Veteran tight end Chris Cooley on Thursday afternoon vowed he will return to play for the Redskins at an elite level next season and in future years.
Cooley is out for the season because of lingering problems involving his surgically-repaired left knee. Renowned orthopedist James Andrews earlier this week recommended three to four months of rehabilitation to avoid a microfracture surgery that would jeopardize his career, so he agreed to follow that course.
Cooley spoke deeply about about his future, the causes of his current plight, his career and his place in the Redskins organization. Here are the highlights:
On whether his career will continue:
“Every part of me absolutely believes that not only will I continue to play for the Washington Redskins but I’ll continue to be an outstanding player at the position I play. I have so much confidence in my ability to play tight end at a very high level, especially if I’m healthy.
“I’ve been here long enough, and it’s amazing what this franchise means to me and what our fans mean to me and how supportive everyone has been of me. Of course you can talk about not playing again or whatever—trading, getting cut. I’m part of this team. Our general manager and our head coach believe in me and I believe in myself, and I have no doubt that I’ll play very well for us in the future—and not [just] next year but a continued number of years. I have no desire to play for anyone else. I have no desire to be a part of any other organization, and I have no desire to retire. I absolutely love this game. I love coming to work. The only thing I want to achieve is winning a Super Bowl. I’ve got to play to do that.”
On why his knee remained a problem following surgery in January:
“I felt terrible when we got [to] training camp, which I was really disappointed in. I feel like that’s a letdown to the team, the organization, to the fans to show up after six months off and not be better. I felt almost embarrassed that I wasn’t better from my injury. So I wanted to do everything I could to play right then. It wasn’t that I didn’t do anything. I worked hard. It’s just that I probably should have taken more time rehabbing initially. That’s again stubbornness of me thinking I’m going to be OK and I’m going to just work through pain. That’s how I’ve gotten through my entire career is working through pain and it has always worked, and it didn’t work this time.”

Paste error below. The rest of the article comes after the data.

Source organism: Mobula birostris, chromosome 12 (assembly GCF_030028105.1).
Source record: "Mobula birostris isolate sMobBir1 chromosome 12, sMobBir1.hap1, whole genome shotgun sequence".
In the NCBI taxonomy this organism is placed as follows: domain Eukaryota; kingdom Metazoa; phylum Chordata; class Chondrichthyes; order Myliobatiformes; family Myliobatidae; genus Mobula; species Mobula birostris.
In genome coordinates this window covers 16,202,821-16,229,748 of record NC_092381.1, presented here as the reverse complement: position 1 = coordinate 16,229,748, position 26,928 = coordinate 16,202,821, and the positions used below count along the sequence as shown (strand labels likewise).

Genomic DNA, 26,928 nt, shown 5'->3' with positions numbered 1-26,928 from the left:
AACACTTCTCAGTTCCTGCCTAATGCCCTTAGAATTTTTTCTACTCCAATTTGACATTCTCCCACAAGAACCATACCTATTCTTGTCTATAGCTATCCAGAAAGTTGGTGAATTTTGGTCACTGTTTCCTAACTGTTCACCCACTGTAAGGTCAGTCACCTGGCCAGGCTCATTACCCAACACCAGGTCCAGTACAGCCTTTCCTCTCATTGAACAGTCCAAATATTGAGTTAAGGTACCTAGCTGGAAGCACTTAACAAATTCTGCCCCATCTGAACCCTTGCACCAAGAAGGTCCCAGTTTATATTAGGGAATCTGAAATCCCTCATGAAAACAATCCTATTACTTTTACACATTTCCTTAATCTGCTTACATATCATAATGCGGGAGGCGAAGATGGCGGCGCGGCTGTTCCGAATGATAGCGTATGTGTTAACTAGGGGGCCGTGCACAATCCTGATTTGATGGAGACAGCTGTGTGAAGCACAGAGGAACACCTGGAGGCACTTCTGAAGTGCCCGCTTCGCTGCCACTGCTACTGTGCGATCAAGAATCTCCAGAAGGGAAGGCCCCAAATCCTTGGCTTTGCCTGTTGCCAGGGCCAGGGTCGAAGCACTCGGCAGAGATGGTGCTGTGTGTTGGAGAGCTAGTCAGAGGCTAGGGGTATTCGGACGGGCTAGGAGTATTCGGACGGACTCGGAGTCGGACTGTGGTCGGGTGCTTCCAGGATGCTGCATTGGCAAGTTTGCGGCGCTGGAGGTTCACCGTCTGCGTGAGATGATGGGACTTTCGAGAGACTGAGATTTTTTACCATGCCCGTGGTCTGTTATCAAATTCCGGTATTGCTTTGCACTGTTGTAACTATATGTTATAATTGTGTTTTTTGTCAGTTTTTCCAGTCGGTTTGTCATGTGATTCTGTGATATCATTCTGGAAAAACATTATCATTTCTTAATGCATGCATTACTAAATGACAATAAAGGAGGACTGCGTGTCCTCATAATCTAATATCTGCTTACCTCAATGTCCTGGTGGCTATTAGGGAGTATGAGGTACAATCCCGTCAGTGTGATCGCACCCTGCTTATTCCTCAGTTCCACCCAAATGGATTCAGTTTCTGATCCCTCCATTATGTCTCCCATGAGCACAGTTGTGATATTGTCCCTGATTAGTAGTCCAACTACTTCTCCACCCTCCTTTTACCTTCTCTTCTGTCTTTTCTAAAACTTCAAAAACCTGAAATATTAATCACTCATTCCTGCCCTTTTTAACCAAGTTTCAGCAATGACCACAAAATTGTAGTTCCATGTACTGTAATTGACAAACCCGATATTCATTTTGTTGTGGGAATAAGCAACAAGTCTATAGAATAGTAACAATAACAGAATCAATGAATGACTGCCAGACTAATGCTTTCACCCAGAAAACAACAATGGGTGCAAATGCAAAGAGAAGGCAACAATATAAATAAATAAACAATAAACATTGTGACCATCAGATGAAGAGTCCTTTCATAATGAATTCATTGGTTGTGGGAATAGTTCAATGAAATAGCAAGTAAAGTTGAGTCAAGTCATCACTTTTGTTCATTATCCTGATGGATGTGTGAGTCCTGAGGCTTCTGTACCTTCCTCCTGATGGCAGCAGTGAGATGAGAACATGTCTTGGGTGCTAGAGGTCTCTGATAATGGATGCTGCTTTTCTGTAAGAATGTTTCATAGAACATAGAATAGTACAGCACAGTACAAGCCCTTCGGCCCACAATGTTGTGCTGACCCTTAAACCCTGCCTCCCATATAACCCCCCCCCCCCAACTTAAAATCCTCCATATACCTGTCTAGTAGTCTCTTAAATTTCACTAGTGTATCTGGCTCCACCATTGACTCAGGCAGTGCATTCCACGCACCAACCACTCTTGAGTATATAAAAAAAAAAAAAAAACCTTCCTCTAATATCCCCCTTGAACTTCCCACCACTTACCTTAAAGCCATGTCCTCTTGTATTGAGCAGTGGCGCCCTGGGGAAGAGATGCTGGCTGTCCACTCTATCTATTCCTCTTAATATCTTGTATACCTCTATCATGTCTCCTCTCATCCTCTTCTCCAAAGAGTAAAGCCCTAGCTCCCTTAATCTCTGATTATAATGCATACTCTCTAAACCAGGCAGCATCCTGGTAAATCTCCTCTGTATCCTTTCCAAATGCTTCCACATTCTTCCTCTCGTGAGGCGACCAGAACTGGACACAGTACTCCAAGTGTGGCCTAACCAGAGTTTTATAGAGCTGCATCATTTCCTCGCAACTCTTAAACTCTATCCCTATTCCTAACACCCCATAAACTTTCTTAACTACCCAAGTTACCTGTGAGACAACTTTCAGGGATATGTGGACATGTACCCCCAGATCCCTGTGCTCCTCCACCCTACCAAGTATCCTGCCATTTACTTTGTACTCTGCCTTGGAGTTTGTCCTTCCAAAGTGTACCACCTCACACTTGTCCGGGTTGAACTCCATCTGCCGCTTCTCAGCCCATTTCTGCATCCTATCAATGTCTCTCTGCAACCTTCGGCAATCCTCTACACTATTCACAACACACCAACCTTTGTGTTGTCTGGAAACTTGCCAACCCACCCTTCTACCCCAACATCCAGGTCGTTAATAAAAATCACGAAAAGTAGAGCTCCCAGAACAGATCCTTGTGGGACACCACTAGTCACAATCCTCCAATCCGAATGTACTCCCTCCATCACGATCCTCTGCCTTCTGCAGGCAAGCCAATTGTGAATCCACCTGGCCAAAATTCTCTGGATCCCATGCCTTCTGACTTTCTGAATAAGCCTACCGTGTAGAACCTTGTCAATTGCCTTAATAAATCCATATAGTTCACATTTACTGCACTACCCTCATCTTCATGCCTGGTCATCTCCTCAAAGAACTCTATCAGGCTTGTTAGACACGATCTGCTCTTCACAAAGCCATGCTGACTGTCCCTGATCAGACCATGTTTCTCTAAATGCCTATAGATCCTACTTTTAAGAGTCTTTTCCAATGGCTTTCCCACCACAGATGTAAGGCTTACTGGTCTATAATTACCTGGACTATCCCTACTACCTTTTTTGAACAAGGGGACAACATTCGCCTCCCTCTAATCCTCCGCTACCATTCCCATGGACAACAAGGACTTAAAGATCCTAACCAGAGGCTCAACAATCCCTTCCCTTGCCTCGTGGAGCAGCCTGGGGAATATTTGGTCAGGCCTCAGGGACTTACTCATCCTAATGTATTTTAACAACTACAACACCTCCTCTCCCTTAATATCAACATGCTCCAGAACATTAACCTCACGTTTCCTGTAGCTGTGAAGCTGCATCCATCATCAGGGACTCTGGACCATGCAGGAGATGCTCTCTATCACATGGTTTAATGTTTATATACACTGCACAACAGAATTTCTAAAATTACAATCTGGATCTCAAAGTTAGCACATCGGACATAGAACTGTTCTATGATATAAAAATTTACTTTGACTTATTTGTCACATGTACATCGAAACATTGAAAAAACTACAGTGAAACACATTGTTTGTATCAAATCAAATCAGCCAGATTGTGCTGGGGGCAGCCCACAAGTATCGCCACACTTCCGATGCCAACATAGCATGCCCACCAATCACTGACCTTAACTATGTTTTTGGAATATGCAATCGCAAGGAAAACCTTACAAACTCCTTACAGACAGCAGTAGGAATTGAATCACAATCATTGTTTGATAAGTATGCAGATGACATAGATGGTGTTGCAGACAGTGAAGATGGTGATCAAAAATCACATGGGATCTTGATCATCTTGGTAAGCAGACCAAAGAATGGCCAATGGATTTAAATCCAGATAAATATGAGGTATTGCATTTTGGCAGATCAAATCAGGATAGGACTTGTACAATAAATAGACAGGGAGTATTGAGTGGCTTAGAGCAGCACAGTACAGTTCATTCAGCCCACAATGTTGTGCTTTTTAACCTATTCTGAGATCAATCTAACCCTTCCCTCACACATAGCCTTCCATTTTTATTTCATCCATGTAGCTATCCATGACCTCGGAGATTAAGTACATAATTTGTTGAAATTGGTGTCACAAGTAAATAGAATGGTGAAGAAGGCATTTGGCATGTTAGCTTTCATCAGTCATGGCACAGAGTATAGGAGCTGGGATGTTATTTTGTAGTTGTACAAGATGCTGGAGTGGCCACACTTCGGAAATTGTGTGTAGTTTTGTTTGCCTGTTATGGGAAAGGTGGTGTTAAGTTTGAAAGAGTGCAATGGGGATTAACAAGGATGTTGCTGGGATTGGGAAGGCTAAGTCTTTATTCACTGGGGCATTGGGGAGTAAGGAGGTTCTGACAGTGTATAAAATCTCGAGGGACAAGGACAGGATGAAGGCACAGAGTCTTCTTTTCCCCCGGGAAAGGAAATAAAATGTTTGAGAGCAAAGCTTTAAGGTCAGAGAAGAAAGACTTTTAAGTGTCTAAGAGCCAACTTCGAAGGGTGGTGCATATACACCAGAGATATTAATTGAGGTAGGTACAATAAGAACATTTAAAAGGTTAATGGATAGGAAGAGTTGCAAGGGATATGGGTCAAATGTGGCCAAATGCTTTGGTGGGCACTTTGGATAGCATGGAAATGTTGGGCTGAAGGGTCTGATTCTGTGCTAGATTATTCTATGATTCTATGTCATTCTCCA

On how being locked out of team headquarters affected his rehabilitation:
“I feel 100 percent—and I’m not blaming anybody—but I feel 100 percent that I’m a casualty for the season of the lockout. I think it was a shame that they didn’t let players who had surgeries spend time with the doctors and trainers they trust on a daily basis. I wished I could have. What I went through in July, I think I could have went through in March. I felt OK in March, and when I was cleared, I started doing things and it slowly swelled up and I wasn’t here. I can ice it at home and I can do things at home. It’s a shame it is the way it is and there’s no one to blame. I guess the person to truly blame to say I should’ve thought more about it, it’s just something I’ve never went through and I was on my own.”